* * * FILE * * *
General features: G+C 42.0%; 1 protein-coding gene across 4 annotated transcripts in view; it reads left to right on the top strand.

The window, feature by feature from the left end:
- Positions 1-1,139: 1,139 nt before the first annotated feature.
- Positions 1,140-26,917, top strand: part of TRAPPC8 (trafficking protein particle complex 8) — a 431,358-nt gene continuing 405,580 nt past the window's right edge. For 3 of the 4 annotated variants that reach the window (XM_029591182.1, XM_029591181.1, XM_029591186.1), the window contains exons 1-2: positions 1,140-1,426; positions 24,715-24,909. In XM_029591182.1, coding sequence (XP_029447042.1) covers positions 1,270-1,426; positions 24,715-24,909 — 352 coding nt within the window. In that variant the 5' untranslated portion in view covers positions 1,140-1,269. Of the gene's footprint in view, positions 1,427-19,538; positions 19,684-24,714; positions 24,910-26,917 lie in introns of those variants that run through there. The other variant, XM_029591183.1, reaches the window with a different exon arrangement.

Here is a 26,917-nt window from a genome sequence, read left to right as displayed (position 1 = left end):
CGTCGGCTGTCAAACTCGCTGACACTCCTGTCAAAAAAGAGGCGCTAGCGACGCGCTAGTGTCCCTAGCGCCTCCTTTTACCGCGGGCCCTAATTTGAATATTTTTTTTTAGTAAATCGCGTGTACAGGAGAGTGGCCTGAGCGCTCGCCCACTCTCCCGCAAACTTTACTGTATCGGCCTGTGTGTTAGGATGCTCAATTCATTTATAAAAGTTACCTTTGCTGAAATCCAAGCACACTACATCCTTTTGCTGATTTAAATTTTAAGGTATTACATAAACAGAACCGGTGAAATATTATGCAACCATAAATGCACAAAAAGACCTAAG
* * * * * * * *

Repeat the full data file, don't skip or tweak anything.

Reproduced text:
General features: G+C 42.0%; 1 protein-coding gene across 4 annotated transcripts in view; it reads left to right on the top strand.

The window, feature by feature from the left end:
- Positions 1-1,139: 1,139 nt before the first annotated feature.
- Positions 1,140-26,917, top strand: part of TRAPPC8 (trafficking protein particle complex 8) — a 431,358-nt gene continuing 405,580 nt past the window's right edge. For 3 of the 4 annotated variants that reach the window (XM_029591182.1, XM_029591181.1, XM_029591186.1), the window contains exons 1-2: positions 1,140-1,426; positions 24,715-24,909. In XM_029591182.1, coding sequence (XP_029447042.1) covers positions 1,270-1,426; positions 24,715-24,909 — 352 coding nt within the window. In that variant the 5' untranslated portion in view covers positions 1,140-1,269. Of the gene's footprint in view, positions 1,427-19,538; positions 19,684-24,714; positions 24,910-26,917 lie in introns of those variants that run through there. The other variant, XM_029591183.1, reaches the window with a different exon arrangement.

Here is a 26,917-nt window from a genome sequence, read left to right as displayed (position 1 = left end):
CGTCGGCTGTCAAACTCGCTGACACTCCTGTCAAAAAAGAGGCGCTAGCGACGCGCTAGTGTCCCTAGCGCCTCCTTTTACCGCGGGCCCTAATTTGAATATTTTTTTTTAGTAAATCGCGTGTACAGGAGAGTGGCCTGAGCGCTCGCCCACTCTCCCGCAAACTTTACTGTATCGGCCTGTGTGTTAGGATGCTCAATTCATTTATAAAAGTTACCTTTGCTGAAATCCAAGCACACTACATCCTTTTGCTGATTTAAATTTTAAGGTATTACATAAACAGAACCGGTGAAATATTATGCAACCATAAATGCACAAAAAGACCTAAG